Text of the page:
Such filial imprinting (forming of attachments and developing an own identity) occurs at a particular time (termed the sensitive period). For example in ducks and geese, this period is supposedly 24-48 hours after hatching when the 'following response' is learnt. This allows rapid learning from an experienced adult as well as allows the infant to distinguish his/her parents from others of his/her own species who could attack it. Today, Lorenz’s theory of imprinting is still in use as well as constantly expanded on by researchers. Amongst others they’ve found that the imprinting window may not be as narrow as once thought….
Now comes the part I find interesting!
I’ve raised many birds in my life – some from hatching, others older. I had imprinting with finches, for example. Einstein for one, would fly every morning and come back at sunset only, to fall asleep on my shoulder. (Fortunately, she sexually imprinted on her own species!)
Raising ducks are new to me: Monday, Tuesday, Wednesday, Thursday, Friday, Saturday and Sunday; simply arrived at my doorstep one day out of the blue. According to pictures I’ve seen on the web, I believe they were about 3-5 days old. Until we could build them a safe holding place, they had to live in the bath tub during the day, and sleep in my bedroom at night.
Once their “home” was built, one by one they started dying. When it boiled down to one last little soldier standing, there was no other way out but to “rig” my bedroom as permanent playpen for her.
Now according to Lorenzo’s theory, increased levels of stress at the time of the original imprinting e.g. being threatened by a predator and dangerous environment, causes the learning to be more robust that normal (possibly because this enhances survival). And I have to wonder, whether the dying of 6 siblings within in one week could be considered sufficiently stressful in order for any duck to then imprint on a human … even if there was original imprinting with the mother.
I therefore repeat the question, can ducks re-imprint?
I took to sleeping on the floor in order for Adari (of course, we had to rename her) to reach me quickly or cuddle up to me. She would cuddle against my neck or stomach. Imprinting was the last thing on my mind, all I knew was that this little one, would survive. I took to carrying her everywhere I go. (We also figured out she prefers CSI and Vampire Diaries to action movies). We threw out deodorants, insecticides, washed the floors with water only, I threw out perfumes, and Hubby, well, the poor man had to put on after shave outside the house on the way to work.
Day 4 after moving inside my bedroom permanently, Adari started following me around the house. She becomes very upset when I close the door on her, or leave the room without her. When I return after an absence, she would welcome me back with flapping wings (even if they are barely larger than a lip-ice) and pecking my face all over. She would even “shoo” away the dogs, when they attempt attention from me.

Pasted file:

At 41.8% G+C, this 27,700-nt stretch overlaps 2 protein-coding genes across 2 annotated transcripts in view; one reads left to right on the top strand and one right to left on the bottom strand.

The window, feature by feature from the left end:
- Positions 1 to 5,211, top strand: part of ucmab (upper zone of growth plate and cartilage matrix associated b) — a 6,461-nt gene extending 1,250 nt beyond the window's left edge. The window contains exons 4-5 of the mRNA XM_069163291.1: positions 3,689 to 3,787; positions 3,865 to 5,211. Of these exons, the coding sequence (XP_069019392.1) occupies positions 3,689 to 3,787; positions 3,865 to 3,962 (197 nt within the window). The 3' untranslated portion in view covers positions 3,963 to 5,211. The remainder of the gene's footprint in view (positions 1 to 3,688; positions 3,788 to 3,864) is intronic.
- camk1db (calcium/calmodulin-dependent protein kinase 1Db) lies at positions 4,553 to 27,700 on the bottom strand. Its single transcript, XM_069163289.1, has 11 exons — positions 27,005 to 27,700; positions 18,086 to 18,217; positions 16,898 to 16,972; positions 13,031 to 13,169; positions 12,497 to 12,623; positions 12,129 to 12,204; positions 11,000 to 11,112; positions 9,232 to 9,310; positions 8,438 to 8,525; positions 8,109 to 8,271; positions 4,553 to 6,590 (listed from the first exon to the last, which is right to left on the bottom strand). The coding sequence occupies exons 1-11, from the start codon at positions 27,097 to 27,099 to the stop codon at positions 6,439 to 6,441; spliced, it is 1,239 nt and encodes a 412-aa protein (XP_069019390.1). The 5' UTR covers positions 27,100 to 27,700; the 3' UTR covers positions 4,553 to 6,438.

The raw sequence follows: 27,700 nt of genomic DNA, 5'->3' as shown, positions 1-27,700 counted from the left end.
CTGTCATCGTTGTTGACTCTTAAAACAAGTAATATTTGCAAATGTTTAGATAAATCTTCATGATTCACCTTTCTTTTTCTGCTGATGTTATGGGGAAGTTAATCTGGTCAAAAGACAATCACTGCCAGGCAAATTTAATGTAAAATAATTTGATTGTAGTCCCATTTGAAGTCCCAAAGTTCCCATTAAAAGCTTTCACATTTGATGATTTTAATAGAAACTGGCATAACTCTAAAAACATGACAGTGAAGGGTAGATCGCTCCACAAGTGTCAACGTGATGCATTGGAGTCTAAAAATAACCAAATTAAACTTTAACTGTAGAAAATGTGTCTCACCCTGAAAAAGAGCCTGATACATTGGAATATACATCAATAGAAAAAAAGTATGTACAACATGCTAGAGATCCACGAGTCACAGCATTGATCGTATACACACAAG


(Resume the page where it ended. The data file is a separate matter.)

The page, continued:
So yes, I wonder if there is something such as secondary imprinting. An imprinting that occurs “afterwards”, triggered by stress or danger, in order to survive? The re-imprinting, I mentioned? Adari was about 3+ weeks when her siblings died and when she started following me around.
Or is it simply that the imprinting period are much longer than researchers believe? New research indicates that the timing and window of imprinting can, within limits, be adapted to circumstances. Of course, it is a possibility that neither Adari nor her siblings ever saw their parents after hatching. I’ve not seen any adult ducks in the vicinity at all. Some people told me, it's possible that the parents early on saw something wrong with their "kids" and therefor dumped them on my doorstep (do Ducks do that?) while others again, believe the mother must have been killed. (Or, my Labrador might have disturbed the safe hiding place and chased them into my arms ...).
Up to writing of this post, Adari still shies away from other humans and all other animals. And I think, she is now about 7 weeks old. I am the only one she follows and allows to cuddle and kiss her. Duck really loves Mum best! Now while all this might sound like fun, this could be seriously negative. Birds, ducks, any animal - that imprint on humans prefer their company to their own species. They are unlikely to socialise with their own kind or return to the wild. I really hope I find answers before, similar to Lorenzo’s ducks, Adari one day starts courting me!
Any Imprinting specialists out there who wish to advise?
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